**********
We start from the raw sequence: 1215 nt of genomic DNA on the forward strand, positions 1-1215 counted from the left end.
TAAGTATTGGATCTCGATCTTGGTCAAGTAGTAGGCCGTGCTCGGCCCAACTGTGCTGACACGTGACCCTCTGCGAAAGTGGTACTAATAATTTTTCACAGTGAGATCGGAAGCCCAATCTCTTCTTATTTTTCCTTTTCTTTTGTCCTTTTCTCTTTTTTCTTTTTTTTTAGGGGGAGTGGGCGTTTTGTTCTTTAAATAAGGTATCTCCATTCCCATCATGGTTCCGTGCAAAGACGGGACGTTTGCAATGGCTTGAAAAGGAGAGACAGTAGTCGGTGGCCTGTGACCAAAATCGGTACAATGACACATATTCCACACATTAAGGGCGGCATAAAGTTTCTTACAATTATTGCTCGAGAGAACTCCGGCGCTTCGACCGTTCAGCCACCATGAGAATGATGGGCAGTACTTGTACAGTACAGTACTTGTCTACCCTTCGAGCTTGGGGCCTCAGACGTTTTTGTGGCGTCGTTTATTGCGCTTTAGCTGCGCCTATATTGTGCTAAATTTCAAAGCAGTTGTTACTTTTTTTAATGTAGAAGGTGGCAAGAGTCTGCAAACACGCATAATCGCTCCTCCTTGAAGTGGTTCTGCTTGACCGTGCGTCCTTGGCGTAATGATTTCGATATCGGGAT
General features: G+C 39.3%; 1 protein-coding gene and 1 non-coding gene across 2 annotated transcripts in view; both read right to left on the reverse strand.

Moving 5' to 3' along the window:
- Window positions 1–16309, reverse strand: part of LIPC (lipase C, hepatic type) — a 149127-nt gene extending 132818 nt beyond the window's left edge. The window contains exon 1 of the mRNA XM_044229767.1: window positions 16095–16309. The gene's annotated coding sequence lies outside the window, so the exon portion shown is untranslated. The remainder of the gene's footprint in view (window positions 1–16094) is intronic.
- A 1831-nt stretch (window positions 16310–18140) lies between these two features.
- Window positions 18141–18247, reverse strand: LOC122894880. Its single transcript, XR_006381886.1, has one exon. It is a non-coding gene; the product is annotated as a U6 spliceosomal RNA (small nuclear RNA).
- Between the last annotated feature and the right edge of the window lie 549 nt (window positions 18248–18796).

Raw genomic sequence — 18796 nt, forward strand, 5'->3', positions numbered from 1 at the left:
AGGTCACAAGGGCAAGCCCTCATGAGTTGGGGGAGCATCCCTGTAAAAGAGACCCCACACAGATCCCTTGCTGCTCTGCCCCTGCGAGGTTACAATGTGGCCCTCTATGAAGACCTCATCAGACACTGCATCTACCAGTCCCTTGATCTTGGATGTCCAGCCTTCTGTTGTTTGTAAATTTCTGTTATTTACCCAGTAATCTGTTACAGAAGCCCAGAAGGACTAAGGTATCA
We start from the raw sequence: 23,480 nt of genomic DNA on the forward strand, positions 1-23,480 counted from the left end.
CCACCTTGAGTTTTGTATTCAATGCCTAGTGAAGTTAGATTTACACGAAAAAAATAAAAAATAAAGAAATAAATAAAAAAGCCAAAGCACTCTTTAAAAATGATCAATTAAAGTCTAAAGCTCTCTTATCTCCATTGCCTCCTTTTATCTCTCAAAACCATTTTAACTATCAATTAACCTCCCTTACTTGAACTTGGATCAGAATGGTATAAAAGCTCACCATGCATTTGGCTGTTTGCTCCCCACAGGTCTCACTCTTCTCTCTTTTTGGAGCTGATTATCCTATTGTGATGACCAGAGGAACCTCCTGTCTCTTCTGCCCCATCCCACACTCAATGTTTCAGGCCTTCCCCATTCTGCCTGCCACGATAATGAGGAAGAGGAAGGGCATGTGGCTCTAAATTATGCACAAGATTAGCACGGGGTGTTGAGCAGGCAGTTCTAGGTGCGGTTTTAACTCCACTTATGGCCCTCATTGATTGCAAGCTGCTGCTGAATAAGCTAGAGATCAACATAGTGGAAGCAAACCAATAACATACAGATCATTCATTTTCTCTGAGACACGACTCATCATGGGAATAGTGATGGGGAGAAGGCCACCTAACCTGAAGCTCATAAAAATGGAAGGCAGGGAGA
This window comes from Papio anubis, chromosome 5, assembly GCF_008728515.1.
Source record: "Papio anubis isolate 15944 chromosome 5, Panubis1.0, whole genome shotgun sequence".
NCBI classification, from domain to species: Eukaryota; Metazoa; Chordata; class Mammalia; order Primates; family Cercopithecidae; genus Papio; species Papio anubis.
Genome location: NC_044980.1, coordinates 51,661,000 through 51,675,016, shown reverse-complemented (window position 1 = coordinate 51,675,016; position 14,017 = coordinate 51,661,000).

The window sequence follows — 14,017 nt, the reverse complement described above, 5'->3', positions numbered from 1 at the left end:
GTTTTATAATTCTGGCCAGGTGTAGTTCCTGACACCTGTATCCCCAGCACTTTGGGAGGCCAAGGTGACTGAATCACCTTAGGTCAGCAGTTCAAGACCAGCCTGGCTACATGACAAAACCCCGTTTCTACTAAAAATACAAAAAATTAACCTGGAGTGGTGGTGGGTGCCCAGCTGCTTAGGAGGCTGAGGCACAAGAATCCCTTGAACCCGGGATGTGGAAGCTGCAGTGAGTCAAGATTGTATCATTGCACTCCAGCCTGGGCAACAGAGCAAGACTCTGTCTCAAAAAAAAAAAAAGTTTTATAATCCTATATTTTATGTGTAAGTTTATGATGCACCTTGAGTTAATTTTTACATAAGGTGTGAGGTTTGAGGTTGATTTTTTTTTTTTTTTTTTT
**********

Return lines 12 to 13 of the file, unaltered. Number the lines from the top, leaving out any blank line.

CCACCTTGAGTTTTGTATTCAATGCCTAGTGAAGTTAGATTTACACGAAAAAAATAAAAAATAAAGAAATAAATAAAAAAGCCAAAGCACTCTTTAAAAATGATCAATTAAAGTCTAAAGCTCTCTTATCTCCATTGCCTCCTTTTATCTCTCAAAACCATTTTAACTATCAATTAACCTCCCTTACTTGAACTTGGATCAGAATGGTATAAAAGCTCACCATGCATTTGGCTGTTTGCTCCCCACAGGTCTCACTCTTCTCTCTTTTTGGAGCTGATTATCCTATTGTGATGACCAGAGGAACCTCCTGTCTCTTCTGCCCCATCCCACACTCAATGTTTCAGGCCTTCCCCATTCTGCCTGCCACGATAATGAGGAAGAGGAAGGGCATGTGGCTCTAAATTATGCACAAGATTAGCACGGGGTGTTGAGCAGGCAGTTCTAGGTGCGGTTTTAACTCCACTTATGGCCCTCATTGATTGCAAGCTGCTGCTGAATAAGCTAGAGATCAACATAGTGGAAGCAAACCAATAACATACAGATCATTCATTTTCTCTGAGACACGACTCATCATGGGAATAGTGATGGGGAGAAGGCCACCTAACCTGAAGCTCATAAAAATGGAAGGCAGGGAGA
This window comes from Papio anubis, chromosome 5, assembly GCF_008728515.1.